The Asian Status Quo: Japan, USSR, China And War

0
The Asian Status Quo: Japan, USSR, China And War
aldirgsf / Pixabay

By Robert D. Kaplan and Matt Gertken

Arguably the greatest book on political realism in the 20th century was University of Chicago Professor Hans J. Morgenthau’s Politics Among Nations: The Struggle for Power and Peace, published in 1948. In that seminal work, Morgenthau defines the status quo as “the maintenance of the distribution of power that exists at a particular moment in history.” In other words, things shall stay as they are. But it is not quite that clear. For as Morgenthau also explains, “the concept of the ‘status quo’ derives from status quo ante bellum,” which, in turn, implies a return to the distribution of power before a war. The war’s aggressor shall give up his conquered territory, and everything will return to how it was.

This Multi-Billion Dollar Energy Fund Is Benefitting From The Recent Market Volatility [Exclusive And In-Depth]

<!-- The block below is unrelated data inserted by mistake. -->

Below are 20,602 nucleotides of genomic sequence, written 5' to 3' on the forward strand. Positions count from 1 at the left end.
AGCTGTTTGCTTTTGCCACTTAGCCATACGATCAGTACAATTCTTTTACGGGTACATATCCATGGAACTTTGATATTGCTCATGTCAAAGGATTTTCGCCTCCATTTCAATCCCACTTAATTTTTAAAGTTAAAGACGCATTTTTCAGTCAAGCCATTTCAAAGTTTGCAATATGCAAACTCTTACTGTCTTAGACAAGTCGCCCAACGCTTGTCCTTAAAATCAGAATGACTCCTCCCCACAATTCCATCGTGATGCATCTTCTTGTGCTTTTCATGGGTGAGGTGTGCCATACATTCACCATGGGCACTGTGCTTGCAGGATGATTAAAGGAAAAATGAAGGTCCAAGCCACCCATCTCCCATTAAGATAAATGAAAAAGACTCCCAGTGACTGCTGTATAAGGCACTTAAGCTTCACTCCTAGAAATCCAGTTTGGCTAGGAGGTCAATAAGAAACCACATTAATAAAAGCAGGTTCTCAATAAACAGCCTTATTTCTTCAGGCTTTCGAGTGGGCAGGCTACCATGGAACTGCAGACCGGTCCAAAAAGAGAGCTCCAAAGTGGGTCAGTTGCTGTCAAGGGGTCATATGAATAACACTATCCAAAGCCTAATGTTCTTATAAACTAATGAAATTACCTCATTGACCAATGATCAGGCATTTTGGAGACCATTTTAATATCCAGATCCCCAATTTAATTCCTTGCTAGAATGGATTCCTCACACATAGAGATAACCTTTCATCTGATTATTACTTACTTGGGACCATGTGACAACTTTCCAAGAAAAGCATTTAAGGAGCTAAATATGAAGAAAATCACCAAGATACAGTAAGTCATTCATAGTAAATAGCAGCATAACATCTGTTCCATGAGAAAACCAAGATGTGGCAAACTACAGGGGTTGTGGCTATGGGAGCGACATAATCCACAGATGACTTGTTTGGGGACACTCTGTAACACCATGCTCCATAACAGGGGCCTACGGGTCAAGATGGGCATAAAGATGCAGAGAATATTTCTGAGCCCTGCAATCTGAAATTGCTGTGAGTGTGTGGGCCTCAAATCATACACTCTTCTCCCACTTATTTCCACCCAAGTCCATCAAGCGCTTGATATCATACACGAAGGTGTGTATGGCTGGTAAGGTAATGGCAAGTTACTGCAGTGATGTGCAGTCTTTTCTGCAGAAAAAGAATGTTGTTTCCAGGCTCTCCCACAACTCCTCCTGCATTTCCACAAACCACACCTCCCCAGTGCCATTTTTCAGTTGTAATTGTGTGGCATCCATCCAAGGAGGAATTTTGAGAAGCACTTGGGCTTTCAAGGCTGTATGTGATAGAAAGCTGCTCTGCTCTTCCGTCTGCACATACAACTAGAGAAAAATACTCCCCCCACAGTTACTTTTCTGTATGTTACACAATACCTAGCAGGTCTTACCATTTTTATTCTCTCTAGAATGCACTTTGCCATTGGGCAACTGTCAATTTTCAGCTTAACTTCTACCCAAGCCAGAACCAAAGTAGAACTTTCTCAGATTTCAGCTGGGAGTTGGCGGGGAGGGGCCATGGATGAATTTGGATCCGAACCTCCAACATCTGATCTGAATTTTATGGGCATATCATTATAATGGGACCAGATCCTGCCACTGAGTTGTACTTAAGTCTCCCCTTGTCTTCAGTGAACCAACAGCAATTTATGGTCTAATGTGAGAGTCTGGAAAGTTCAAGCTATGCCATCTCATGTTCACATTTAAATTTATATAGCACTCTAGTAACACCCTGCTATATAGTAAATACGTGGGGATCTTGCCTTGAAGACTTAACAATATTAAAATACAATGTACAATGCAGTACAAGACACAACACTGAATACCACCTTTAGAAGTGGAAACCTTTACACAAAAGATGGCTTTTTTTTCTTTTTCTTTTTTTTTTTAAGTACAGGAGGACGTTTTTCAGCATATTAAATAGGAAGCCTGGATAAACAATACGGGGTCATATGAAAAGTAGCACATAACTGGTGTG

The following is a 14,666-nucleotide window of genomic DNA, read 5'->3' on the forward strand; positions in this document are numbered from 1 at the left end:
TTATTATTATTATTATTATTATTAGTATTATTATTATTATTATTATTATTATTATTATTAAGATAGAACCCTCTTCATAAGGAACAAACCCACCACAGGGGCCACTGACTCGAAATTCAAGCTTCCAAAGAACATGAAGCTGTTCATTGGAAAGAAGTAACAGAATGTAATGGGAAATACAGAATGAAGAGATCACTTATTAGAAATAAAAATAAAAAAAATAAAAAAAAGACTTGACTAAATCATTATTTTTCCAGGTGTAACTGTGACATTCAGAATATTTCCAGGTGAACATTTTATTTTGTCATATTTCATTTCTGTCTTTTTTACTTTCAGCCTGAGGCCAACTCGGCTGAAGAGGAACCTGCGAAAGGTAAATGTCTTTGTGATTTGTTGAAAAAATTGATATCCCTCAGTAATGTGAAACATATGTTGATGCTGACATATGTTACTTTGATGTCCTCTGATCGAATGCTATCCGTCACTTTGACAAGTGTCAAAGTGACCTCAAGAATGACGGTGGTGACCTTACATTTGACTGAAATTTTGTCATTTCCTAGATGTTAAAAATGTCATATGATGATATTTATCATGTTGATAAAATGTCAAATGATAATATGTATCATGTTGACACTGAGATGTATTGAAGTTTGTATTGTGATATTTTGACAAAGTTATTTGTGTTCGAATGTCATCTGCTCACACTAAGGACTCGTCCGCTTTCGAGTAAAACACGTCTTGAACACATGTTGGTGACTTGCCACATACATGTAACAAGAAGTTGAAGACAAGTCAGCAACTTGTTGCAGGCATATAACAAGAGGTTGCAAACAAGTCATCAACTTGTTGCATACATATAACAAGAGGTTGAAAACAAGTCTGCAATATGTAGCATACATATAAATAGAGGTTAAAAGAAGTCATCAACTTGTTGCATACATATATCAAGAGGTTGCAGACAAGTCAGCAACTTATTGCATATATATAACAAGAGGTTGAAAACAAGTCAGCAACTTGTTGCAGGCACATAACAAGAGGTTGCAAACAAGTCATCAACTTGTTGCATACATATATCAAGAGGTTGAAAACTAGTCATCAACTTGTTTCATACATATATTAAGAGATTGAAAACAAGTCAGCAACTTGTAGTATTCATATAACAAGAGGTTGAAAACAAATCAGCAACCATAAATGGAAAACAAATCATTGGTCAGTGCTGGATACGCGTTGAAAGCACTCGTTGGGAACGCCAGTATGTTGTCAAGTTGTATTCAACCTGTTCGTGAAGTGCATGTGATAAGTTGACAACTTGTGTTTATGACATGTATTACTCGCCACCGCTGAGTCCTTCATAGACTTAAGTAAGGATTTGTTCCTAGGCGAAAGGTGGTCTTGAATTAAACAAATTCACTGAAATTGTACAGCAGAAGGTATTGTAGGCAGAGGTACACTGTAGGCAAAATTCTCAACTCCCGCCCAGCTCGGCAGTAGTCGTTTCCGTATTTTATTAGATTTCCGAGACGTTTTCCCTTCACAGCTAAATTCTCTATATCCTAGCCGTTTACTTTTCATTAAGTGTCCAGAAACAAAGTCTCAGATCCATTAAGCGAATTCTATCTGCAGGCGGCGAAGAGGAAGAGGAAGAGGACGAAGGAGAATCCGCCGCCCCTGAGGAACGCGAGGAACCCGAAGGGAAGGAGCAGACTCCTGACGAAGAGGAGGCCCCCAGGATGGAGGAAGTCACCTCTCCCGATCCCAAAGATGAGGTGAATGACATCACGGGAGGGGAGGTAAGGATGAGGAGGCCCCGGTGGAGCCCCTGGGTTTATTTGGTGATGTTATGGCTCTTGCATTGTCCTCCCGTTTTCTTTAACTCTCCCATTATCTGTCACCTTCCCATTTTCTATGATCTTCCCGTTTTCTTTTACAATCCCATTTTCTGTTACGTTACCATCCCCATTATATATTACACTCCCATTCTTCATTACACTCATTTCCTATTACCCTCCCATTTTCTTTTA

EnergyHITE Hedge's alpha-only funds returned 0.62% for the second quarter, bringing their first-half returns for 2022 to 8.5%. The funds have grown their assets under management to more than $725 million as of Aug. 1. The firm has added about $200 million in assets since the beginning of the year, moving it closer to its Read More

The status quo also connotes the victors’ peace: a peace that may be unfair, or even oppressive, but at the same time stands for stability. For a change in the distribution of power, while at times just in a moral sense, simply introduces a measure of instability into the geopolitical equation. And because stability has a moral value all its own, the status quo is sanctified in the international system.

Let us apply this to Asia.

Because Japan was the aggressor in World War II and was vanquished by the U.S. military, it lay prostrate after the war, so that the Pacific Basin became a virtual American naval lake. That was the status quo as it came to be seen. This situation was buttressed by the decades-long reclusiveness of the Pacific’s largest and most populous nation: China. Japanese occupation and civil war left China devastated. The rise to power of Mao Zedong’s communists in 1949 would keep the country preoccupied with itself for decades as it fell prey to destructive development and political schemes such as the Gr